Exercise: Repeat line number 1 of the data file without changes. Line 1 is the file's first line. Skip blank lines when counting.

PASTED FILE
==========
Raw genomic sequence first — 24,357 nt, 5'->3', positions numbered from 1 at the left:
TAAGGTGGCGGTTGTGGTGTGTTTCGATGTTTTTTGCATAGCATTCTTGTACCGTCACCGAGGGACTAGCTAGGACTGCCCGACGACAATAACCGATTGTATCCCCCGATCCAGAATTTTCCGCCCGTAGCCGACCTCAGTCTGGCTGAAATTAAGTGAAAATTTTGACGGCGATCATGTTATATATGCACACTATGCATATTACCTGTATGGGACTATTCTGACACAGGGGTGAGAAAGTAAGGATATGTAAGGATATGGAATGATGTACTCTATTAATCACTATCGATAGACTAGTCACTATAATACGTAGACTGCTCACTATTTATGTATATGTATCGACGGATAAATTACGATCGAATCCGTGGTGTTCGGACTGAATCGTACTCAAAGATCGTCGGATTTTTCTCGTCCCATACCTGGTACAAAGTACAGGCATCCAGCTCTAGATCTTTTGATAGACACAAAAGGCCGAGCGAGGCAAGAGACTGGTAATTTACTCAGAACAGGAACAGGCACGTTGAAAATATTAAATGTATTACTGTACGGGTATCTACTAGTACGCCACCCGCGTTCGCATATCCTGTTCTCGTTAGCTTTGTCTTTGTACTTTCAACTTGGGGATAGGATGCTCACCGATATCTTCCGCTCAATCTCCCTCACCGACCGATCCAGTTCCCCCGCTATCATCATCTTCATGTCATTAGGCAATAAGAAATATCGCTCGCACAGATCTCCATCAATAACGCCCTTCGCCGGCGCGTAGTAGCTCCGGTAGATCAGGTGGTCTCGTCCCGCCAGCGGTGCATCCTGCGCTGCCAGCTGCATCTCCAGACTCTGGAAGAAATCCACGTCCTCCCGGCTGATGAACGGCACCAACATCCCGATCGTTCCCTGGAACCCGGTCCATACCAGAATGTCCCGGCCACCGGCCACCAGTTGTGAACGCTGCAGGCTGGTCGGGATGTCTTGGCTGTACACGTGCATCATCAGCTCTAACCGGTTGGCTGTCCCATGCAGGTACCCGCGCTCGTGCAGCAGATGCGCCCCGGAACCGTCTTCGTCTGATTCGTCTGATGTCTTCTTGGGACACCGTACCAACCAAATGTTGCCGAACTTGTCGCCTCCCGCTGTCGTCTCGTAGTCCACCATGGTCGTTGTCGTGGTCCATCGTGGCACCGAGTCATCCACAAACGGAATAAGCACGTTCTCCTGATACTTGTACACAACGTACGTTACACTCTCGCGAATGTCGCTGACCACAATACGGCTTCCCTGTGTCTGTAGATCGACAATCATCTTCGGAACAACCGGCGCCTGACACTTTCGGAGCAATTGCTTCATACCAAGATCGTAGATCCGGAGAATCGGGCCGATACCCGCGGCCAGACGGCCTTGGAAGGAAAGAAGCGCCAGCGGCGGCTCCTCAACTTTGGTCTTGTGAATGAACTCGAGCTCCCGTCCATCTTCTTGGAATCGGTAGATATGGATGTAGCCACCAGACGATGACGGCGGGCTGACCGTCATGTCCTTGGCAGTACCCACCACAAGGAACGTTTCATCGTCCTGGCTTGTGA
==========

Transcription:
Raw genomic sequence first — 24,357 nt, 5'->3', positions numbered from 1 at the left: